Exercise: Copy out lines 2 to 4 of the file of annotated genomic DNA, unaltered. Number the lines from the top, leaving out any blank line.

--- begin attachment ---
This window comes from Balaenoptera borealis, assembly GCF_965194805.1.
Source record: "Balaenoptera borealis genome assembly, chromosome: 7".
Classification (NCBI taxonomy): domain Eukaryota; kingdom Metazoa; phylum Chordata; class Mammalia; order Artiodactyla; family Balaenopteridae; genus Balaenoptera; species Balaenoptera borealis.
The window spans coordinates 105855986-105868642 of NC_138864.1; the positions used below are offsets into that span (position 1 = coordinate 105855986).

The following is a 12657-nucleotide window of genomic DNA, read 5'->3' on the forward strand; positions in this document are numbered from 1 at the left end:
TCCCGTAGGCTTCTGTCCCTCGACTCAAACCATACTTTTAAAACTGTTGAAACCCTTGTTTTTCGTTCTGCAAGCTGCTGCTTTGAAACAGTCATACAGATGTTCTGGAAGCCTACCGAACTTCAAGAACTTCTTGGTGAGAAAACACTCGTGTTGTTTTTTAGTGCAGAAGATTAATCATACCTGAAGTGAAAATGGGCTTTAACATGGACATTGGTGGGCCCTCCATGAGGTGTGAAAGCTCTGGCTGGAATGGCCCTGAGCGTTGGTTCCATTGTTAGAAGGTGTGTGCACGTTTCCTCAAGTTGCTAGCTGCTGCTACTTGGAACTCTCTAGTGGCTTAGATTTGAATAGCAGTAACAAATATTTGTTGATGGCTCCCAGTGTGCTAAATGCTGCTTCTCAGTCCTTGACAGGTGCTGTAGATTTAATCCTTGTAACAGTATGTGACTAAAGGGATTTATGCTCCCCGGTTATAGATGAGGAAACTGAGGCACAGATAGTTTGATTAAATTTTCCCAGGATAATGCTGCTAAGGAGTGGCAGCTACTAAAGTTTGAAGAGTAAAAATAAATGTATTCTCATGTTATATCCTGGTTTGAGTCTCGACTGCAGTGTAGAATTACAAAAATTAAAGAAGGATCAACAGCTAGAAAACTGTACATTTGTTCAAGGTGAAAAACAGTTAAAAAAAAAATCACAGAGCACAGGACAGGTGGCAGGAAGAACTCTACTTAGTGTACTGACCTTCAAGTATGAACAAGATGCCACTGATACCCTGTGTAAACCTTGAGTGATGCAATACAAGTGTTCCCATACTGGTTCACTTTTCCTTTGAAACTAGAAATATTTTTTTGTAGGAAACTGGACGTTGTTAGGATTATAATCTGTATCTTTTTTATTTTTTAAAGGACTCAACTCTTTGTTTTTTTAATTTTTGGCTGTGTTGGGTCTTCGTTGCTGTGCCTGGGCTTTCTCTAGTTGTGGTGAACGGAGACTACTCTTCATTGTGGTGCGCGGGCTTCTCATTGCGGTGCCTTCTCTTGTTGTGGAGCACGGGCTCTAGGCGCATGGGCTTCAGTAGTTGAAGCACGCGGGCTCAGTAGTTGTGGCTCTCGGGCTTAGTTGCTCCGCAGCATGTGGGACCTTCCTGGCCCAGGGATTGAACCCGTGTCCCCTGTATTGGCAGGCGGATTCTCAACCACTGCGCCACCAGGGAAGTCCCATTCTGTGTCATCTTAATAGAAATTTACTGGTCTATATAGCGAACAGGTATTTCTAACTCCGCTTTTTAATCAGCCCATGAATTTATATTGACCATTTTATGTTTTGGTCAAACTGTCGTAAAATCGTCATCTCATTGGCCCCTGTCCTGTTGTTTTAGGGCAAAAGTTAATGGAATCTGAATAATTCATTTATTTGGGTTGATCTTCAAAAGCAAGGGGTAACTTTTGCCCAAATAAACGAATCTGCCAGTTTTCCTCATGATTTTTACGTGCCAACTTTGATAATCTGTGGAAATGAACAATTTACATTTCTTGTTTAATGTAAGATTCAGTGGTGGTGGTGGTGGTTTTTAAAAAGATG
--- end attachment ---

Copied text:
Source record: "Balaenoptera borealis genome assembly, chromosome: 7".
Classification (NCBI taxonomy): domain Eukaryota; kingdom Metazoa; phylum Chordata; class Mammalia; order Artiodactyla; family Balaenopteridae; genus Balaenoptera; species Balaenoptera borealis.
The window spans coordinates 105855986-105868642 of NC_138864.1; the positions used below are offsets into that span (position 1 = coordinate 105855986).